John Lynn is the Founder of the HealthcareScene.com blog network which currently consists of 10 blogs containing over 8000 articles with John having written over 4000 of the articles himself. These EMR and Healthcare IT related articles have been viewed over 16 million times. John also manages Healthcare IT Central and Healthcare IT Today, the leading career Health IT job board and blog. John is co-founder of InfluentialNetworks.com and Physia.com. John is highly involved in social media, and in addition to his blogs can also be found on Twitter: @techguy and @ehrandhit and LinkedIn.

We’re excited to share the topic and questions for this week’s #HITsm chat happening Friday, 1/27 at Noon ET (9 AM PT). This week’s chat will be hosted by Bill Esslinger (@billesslinger) from @FogoDataCenters on the topic of “Key Components of Health IT Strategy and Disaster Recovery“.

Medical records are worth more on the Black Market than credit cards. The value is greater because a medical record contains multiple credentials that can be used by hackers more than once or twice. A medical record contains not only a social security number but additional qualifying information, allowing thieves to penetrate layers of data, and conduct multiple acts of fraud before the data is even missing.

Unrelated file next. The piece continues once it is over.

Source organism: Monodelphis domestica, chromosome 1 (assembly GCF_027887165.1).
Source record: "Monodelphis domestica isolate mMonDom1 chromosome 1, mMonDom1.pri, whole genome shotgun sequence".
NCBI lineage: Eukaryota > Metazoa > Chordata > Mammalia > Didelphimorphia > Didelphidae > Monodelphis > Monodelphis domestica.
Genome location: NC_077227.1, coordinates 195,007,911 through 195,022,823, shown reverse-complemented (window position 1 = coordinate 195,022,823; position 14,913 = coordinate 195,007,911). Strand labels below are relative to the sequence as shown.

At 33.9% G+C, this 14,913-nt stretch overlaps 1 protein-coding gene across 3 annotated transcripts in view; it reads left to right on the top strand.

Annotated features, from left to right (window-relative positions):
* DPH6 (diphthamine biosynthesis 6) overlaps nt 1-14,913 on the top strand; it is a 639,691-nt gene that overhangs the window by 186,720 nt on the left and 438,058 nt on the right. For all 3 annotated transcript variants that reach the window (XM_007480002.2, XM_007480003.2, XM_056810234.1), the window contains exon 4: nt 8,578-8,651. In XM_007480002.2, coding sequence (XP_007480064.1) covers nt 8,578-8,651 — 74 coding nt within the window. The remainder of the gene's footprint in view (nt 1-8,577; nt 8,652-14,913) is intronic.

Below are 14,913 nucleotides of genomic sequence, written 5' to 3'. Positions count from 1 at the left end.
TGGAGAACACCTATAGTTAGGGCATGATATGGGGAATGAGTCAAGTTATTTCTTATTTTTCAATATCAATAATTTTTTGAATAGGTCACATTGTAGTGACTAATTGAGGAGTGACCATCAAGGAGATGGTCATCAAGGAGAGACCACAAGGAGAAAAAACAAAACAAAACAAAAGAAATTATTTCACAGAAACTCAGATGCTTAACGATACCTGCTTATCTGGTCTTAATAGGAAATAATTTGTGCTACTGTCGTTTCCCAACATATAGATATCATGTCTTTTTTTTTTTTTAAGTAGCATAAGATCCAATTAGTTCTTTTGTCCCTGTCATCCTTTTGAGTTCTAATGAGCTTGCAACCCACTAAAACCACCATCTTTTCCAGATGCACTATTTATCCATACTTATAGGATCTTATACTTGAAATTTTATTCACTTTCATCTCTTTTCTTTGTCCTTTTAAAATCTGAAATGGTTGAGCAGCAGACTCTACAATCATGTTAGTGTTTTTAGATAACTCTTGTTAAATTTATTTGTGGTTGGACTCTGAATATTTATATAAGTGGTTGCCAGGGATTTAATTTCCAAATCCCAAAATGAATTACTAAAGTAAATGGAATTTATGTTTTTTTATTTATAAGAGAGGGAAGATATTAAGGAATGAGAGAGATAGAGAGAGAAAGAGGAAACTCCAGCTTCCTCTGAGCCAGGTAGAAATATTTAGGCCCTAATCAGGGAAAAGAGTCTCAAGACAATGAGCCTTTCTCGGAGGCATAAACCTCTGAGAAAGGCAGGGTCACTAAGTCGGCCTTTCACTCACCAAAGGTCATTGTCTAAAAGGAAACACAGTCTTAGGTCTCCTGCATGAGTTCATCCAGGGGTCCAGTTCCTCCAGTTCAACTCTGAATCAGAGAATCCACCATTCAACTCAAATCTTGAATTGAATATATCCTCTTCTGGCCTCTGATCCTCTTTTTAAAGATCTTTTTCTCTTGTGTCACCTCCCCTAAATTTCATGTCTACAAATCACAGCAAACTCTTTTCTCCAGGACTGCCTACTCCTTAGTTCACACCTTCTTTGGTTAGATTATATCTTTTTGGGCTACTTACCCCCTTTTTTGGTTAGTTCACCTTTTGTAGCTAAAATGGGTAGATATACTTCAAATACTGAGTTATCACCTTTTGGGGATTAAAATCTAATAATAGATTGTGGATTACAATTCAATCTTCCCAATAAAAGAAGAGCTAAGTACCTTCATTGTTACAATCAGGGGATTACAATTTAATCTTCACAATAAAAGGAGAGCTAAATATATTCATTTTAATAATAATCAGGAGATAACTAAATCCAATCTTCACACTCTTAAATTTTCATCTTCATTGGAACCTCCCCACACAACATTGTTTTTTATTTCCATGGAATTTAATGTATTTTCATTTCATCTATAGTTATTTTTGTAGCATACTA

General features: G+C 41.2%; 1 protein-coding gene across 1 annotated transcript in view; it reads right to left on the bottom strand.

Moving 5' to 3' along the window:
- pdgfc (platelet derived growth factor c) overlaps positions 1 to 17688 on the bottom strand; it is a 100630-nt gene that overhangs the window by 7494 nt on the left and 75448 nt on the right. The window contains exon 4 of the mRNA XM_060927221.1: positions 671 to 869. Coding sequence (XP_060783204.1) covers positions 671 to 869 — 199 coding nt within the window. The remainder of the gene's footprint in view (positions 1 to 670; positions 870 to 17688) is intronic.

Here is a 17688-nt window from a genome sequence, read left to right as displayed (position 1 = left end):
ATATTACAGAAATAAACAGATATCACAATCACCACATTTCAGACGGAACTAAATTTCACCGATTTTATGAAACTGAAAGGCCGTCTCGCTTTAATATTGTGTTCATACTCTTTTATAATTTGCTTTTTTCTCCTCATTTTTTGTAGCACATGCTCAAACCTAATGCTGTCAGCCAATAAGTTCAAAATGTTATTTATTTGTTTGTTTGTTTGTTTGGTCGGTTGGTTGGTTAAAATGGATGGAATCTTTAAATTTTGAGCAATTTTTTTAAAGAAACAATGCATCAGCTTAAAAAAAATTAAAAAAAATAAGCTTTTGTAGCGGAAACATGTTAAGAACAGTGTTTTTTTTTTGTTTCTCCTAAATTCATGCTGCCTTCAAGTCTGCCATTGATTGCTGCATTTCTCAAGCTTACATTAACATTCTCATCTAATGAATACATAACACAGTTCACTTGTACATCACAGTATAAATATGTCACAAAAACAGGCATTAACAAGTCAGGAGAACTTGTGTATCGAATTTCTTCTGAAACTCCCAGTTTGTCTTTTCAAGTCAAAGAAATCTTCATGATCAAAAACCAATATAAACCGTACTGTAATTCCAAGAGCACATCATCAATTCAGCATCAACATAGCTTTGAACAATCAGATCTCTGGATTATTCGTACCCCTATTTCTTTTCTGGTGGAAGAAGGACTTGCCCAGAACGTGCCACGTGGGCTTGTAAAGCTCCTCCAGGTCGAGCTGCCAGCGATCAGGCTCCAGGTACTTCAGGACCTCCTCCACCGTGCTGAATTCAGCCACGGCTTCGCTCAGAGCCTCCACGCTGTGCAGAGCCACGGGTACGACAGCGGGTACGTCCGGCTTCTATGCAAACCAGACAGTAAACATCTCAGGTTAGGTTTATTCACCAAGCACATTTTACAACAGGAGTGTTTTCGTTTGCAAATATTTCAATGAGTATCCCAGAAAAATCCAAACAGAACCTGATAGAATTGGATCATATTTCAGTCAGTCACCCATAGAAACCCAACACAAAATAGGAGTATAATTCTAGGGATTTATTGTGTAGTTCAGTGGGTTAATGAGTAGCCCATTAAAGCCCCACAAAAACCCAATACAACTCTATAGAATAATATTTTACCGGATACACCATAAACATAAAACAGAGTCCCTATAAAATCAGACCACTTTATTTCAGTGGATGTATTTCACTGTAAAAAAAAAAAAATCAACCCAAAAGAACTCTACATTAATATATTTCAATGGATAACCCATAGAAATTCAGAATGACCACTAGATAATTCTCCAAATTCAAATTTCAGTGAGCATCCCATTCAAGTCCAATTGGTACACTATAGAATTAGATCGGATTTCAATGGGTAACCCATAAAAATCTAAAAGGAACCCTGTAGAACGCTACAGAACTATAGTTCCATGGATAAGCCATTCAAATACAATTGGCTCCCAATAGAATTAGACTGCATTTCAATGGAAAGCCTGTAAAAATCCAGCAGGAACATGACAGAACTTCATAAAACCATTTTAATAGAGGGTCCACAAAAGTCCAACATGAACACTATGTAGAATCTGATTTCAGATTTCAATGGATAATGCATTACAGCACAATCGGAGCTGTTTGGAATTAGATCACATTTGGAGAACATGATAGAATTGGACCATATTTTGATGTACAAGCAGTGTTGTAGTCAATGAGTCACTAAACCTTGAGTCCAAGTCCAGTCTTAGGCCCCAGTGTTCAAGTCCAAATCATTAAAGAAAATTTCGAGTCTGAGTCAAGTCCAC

As healthcare organizations embark on the improved use of data sets, from analytics to precision medicine and value based care, Cybersecurity rises to the number one concern for CIO’s.

How secure is your cloud based data strategy?

Consideration must be given to the different models of service

With each delivery model: Infrastructure as a Service (IaaS), Platform as a Service (PaaS) and Software as a Service (SaaS), comes a new set of requirements and responsibilities. The key considerations for deployment and ongoing data management include on-demand 24/7 access to critical healthcare information, support for big data and small data sets, traceability, HIPAA compliance and a thorough understanding of the healthcare environment from both a security and a legal perspective.

Join us as we discuss Key Components of #HealthIT Strategy and Disaster Recovery during the January 27th #HITsm chat.

T1: How can we prepare for the unexpected in data security? #HITsm

T2: Are we making Cybersecurity a priority in risk management? #HITsm

T3: Is Your Prevention Strategy Scalable for a Ransomware Attack? #HITsm

T4: What are the top threats regarding healthcare data today? #HITsm

T5: What Service Levels are Necessary for Redundancy in Data, Power, Cooling, and Connectivity? #HITsm

Bonus: Do you worry about the security of your health information? Why or why not? #HITsm

About Fogo Data Centers